Retail & Restaurant Bankruptcies: What are creditors’ options when they close?

Store closing banner sign

Within the past year, I’ve driven up to three of my favorite casual dining restaurants—Applebee’s, Paradise Bakery, Sweet Tomatoes—only to find that they had closed. According to the Internet, which is not always up-to-date, some locations are still open. However….

  • Garden Fresh/Sweet Tomatoes Restaurant Corp has filed for Bankruptcy and plans to sell the business to lenders.
  • Paradise Holdings Inc. declared bankruptcy in 2004, but it was purchased by Panera Bread Company in 2009. Some locations are being transformed into Panera restaurants, but not in UT.
  • Applebee’s are mostly owned by independent business owners. Mine is probably one of the many that have found customers are going for faster fare or splurging on a trendier experience.

According to a May 2017 article on Restaurant Industry Chapter 11 Bankruptcies published in Law Journal Newsletters, “The past year has brought a wave of restaurant businesses filing for reorganization in Chapter 11. With inherently low profit margins, increased competition, limited pricing flexibility and a propensity for expansion without the support of underlying business fundamentals, the industry is particularly susceptible to business failure.”

What recourse do creditors have when a restaurant chain declares bankruptcy and closes some or all of their locations in the process? “Often, restaurant businesses will file Chapter 11 to facilitate a sale of the business as a going concern….while also providing the means to sell assets free and clear of the claims of creditors, and assuming and assigning leases and executory contracts to the purchasers. But the market for these restaurant assets does not exactly appear robust. In the Garden Fresh case, an auction sale was canceled after no qualified bids were submitted.”

Bankruptcy attorney Theodore Lyons Arujo answered, “If the corporation no longer exists, there is no party to sue. If they get a judgment against the corporation and there are no assets, there is nothing for them to collect.” Debt collection attorney Barry F. Gartenberg said, “If the creditor is a creditor of the corporation, and the corporation is legally dissolved and has no assets, there is (generally) nothing the creditor can “get to.”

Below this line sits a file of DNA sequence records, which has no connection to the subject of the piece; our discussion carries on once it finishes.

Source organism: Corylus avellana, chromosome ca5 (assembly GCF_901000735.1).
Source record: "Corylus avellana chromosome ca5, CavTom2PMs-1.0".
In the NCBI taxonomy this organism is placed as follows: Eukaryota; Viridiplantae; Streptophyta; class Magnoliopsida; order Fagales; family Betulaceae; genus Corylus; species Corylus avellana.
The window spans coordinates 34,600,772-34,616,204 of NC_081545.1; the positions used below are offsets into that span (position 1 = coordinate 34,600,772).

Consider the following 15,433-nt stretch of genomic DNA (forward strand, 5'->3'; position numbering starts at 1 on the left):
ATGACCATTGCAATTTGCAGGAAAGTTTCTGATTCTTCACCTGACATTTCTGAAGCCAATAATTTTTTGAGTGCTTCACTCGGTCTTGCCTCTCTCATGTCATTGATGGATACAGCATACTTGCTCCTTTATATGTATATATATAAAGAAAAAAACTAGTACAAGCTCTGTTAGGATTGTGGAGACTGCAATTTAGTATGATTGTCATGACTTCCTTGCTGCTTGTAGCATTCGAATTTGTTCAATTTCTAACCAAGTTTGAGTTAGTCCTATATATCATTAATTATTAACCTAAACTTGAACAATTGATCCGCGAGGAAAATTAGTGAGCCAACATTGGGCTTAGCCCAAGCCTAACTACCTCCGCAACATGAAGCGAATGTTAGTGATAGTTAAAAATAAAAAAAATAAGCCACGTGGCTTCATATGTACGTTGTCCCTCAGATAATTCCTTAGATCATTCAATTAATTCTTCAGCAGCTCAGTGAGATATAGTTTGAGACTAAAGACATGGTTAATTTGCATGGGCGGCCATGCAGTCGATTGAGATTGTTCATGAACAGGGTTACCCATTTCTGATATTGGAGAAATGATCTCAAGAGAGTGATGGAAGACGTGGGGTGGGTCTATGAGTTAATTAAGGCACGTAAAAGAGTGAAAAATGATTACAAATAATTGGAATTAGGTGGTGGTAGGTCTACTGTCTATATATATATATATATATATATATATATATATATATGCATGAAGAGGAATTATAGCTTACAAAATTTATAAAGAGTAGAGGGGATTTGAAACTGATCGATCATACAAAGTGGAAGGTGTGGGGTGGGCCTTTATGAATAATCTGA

Large Retail Chains Failing

Shocking most of us, Toys “R” Us recently won court approval to start using a bankruptcy loan from lenders led by J.P. Morgan Chase & Co., something the company’s attorneys argued was vital to the troubled toy retailer’s survival. The proceedings are designed to give Toys R Us time to reorganize its finances, by protecting it from creditor demands as it deals with huge debt.

As Americans do more and more of their shopping online instead of at the store, many traditional retailers are feeling the hit. Some are being forced to close a number of stores—or go out of business altogether. Already 2017 has been a year of massive store closings, led by these chains: Macy’s, Gymboree, Payless ShoeSource, Radio Shack, J.C. Penney, Sears, Kmart, The Limited, Abercrombie & Fitch, Guess?, American Apparel, rue21 and others.

When a business is unable to service its debt or pay its creditors, the business or its creditors can file with a federal bankruptcy court for protection under either Chapter 7 or Chapter 11.

In Chapter 7, the business ceases operations, a trustee sells all of its assets, and then distributes the proceeds to its creditors. Any residual amount is returned to the owners of the company.

In Chapter 11, in most instances the debtors remains in control of their business operations as a debtor in possession, and are subject to the oversight and jurisdiction of the court. Unless a separate trustee is appointed for cause, the debtor acts as trustee of the business and has a number of options to restructure the business.  Financing and loans can be acquired on favorable terms by giving new lenders first priority on the business’s earnings. The court may also permit debtors to reject and cancel contracts. Debtors are also protected from other litigation against the business through the imposition of an automatic stay. While it is in place, creditors are kept from any collection attempts or activities against the debtor, and most litigation against the debtor is put on hold, until it can be resolved in bankruptcy court. Creditors may file with the court to seek relief from the automatic stay. All creditors are entitled to be heard. Chapter 11 can also be used as a mechanism for liquidation.

If you are a secured creditor in a bankruptcy case, you retain certain rights regarding the debtor’s assets. You also have a right to challenge a debtor’s submitted payment plan or right to discharge. Talk with an experienced bankruptcy attorney to discuss your case. You can find one on The National List Website, or call The National List of Attorneys at 800-227-1675 to discuss assignment to an attorney experienced in creditors’ rights.

Where shall we go to dinner? I hope all your favorite restaurants haven’t closed, and that any retail establishments you have an interest in—either for personal shopping, as an investment, or as a contractor/products or services provider—are going to be profitable for years to come!

by Marti Lythgoe, Editor, The National List of Attorneys



Categories: Bankruptcy, commercial bankruptcy, Commercial collections, Creditors' Rights, Debt Collection, National List, NL Insider, old debt, retail bankruptcy

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